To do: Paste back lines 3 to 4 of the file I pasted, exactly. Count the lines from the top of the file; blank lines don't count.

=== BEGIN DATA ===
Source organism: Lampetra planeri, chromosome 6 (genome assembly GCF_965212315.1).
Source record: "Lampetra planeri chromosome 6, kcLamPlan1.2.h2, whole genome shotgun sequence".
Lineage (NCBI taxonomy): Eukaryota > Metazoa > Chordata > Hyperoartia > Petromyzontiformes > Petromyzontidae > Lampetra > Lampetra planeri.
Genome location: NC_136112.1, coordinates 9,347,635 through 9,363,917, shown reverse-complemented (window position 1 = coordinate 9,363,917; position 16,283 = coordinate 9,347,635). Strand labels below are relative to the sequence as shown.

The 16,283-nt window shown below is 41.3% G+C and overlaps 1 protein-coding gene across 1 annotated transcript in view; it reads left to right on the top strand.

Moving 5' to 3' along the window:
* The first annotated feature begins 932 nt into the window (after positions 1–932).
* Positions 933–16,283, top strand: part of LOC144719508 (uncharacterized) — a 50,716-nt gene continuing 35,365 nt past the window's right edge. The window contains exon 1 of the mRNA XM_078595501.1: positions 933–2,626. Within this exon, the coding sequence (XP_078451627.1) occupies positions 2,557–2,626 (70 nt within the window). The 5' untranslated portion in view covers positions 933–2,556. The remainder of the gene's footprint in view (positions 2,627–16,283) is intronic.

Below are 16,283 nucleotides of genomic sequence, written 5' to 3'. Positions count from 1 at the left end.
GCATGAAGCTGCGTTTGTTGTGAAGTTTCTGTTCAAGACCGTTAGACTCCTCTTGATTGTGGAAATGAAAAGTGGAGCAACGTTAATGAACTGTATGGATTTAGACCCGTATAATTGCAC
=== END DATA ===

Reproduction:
Lineage (NCBI taxonomy): Eukaryota > Metazoa > Chordata > Hyperoartia > Petromyzontiformes > Petromyzontidae > Lampetra > Lampetra planeri.
Genome location: NC_136112.1, coordinates 9,347,635 through 9,363,917, shown reverse-complemented (window position 1 = coordinate 9,363,917; position 16,283 = coordinate 9,347,635). Strand labels below are relative to the sequence as shown.